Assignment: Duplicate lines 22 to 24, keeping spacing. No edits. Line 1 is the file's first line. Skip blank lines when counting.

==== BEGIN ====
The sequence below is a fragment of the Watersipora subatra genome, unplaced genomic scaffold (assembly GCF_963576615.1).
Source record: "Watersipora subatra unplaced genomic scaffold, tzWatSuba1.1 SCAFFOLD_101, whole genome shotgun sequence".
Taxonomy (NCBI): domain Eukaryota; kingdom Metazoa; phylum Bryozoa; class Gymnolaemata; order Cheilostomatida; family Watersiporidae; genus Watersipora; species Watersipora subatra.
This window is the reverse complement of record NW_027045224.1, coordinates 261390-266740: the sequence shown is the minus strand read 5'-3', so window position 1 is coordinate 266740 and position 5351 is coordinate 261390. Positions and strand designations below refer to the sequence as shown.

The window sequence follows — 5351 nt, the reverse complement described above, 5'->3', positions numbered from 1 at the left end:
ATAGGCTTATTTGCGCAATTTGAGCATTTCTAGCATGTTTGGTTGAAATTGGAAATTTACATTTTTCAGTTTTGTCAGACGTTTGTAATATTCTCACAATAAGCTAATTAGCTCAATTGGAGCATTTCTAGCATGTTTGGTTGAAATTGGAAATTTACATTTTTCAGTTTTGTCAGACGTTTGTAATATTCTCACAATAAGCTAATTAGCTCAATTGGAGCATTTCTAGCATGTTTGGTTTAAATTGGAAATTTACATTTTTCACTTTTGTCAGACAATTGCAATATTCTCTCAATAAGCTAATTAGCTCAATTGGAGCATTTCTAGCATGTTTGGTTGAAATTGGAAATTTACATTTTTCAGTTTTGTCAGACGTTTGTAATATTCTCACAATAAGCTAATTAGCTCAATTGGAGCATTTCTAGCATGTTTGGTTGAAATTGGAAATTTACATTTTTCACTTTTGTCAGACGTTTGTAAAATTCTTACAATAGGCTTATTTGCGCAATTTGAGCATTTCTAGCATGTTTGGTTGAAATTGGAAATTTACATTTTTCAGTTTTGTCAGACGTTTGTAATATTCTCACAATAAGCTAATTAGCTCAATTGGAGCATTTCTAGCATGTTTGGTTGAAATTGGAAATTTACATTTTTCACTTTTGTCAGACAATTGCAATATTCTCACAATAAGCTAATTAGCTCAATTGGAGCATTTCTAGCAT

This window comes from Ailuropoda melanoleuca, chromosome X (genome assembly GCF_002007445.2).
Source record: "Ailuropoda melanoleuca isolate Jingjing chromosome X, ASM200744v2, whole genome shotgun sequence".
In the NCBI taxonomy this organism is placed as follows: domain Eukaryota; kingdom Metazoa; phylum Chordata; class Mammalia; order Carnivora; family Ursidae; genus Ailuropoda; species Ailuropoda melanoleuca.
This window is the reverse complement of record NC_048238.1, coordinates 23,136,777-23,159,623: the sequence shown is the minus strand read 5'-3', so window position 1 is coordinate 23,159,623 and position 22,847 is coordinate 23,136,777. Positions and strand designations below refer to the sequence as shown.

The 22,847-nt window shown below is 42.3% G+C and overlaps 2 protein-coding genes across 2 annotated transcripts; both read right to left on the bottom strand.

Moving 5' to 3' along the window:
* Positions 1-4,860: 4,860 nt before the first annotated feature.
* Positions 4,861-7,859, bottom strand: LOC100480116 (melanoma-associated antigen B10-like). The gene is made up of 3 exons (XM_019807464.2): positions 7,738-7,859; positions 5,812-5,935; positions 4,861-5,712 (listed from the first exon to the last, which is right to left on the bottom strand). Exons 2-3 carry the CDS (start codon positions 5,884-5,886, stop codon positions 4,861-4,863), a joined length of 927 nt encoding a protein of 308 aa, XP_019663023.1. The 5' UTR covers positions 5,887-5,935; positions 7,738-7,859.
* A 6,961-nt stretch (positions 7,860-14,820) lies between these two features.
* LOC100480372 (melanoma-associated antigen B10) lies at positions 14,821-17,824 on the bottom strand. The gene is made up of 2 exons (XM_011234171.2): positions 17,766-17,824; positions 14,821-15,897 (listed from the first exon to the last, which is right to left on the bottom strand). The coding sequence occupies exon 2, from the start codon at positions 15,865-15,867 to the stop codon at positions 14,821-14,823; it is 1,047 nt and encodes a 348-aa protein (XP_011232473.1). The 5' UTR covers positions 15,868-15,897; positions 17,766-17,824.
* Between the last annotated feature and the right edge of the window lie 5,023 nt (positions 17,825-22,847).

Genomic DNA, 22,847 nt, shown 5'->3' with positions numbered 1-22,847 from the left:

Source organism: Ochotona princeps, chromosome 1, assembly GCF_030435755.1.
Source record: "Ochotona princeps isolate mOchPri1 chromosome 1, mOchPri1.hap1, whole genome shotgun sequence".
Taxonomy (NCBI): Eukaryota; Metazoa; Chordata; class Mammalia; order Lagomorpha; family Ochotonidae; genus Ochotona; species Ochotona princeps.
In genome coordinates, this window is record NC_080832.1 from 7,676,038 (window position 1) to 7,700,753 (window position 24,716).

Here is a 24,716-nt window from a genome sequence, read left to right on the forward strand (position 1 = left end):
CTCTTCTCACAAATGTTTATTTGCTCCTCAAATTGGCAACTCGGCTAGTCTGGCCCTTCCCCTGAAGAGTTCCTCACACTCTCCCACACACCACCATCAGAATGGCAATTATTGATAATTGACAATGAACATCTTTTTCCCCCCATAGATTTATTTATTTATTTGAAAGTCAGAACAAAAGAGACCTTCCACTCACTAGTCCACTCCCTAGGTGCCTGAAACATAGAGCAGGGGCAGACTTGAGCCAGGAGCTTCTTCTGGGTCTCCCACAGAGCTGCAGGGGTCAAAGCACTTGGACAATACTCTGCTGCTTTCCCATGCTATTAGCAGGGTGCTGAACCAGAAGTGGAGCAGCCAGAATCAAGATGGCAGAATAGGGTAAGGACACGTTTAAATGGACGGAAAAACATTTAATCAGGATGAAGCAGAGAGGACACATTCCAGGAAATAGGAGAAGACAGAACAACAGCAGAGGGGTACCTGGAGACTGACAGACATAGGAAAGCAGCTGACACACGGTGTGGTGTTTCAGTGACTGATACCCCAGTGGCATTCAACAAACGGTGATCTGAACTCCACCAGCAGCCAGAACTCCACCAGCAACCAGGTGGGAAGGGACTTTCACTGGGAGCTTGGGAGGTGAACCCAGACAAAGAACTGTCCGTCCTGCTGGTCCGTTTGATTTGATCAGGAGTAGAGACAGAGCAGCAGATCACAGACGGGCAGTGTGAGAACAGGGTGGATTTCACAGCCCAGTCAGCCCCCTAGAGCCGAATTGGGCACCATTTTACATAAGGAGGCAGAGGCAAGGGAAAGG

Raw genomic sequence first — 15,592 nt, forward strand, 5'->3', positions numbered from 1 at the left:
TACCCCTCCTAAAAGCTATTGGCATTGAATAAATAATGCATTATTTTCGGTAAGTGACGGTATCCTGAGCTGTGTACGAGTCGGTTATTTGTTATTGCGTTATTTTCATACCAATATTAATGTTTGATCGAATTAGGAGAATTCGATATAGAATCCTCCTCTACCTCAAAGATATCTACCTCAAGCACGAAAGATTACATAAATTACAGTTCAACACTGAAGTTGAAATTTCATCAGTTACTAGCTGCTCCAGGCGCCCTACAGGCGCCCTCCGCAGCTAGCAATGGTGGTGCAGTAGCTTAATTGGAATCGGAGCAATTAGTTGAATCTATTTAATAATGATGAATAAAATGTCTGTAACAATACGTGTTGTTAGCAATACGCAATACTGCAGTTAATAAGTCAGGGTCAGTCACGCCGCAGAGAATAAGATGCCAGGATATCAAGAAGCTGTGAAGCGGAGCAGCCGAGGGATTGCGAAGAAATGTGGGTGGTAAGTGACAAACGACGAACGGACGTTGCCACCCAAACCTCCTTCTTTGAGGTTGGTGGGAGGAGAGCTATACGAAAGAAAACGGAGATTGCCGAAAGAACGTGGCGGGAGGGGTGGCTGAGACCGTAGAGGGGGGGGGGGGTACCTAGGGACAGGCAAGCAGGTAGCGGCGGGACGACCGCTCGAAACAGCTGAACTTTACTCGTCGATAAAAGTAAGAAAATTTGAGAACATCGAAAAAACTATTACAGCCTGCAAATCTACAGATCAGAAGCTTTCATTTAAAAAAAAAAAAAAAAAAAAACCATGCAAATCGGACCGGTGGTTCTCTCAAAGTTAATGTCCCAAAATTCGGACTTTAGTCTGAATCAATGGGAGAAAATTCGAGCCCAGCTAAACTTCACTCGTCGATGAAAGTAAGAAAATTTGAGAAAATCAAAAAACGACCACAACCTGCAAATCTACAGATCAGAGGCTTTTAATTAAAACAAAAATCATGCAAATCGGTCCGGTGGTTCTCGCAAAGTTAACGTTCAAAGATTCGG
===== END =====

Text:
In genome coordinates, this window is record NC_080832.1 from 7,676,038 (window position 1) to 7,700,753 (window position 24,716).

Here is a 24,716-nt window from a genome sequence, read left to right on the forward strand (position 1 = left end):
CTCTTCTCACAAATGTTTATTTGCTCCTCAAATTGGCAACTCGGCTAGTCTGGCCCTTCCCCTGAAGAGTTCCTCACACTCTCCCACACACCACCATCAGAATGGCAATTATTGATAATTGACAATGAACATCTTTTTCCCCCCATAGATTTATTTATTTATTTGAAAGTCAGAACAAAAGAGACCTTCCACTCACTAGTCCACTCCCTAGGTGCCTGAAACATAGAGCAGGGGCAGACTTGAGCCAGGAGCTTCTTCTGGGTCTCCCACAGAGCTGCAGGGGTCAAAGCACTTGGACAATACTCTGCTGCTTTCCCATGCTATTAGCAGGGTGCTGAACCAGAAGTGGAGCAGCCAGAATCAAGATGGCAGAATAGGGTAAGGACACGTTTAAATGGACGGAAAAACATTTAATCAGGATGAAGCAGAGAGGACACATTCCAGGAAATAGGAGAAGACAGAACAACAGCAGAGGGGTACCTGGAGACTGACAGACATAGGAAAGCAGCTGACACACGGTGTGGTGTTTCAGTGACTGATACCCCAGTGGCATTCAACAAACGGTGATCTGAACTCCACCAGCAGCCAGAACTCCACCAGCAACCAGGTGGGAAGGGACTTTCACTGGGAGCTTGGGAGGTGAACCCAGACAAAGAACTGTCCGTCCTGCTGGTCCGTTTGATTTGATCAGGAGTAGAGACAGAGCAGCAGATCACAGACGGGCAGTGTGAGAACAGGGTGGATTTCACAGCCCAGTCAGCCCCCTAGAGCCGAATTGGGCACCATTTTACATAAGGAGGCAGAGGCAAGGGAAAGG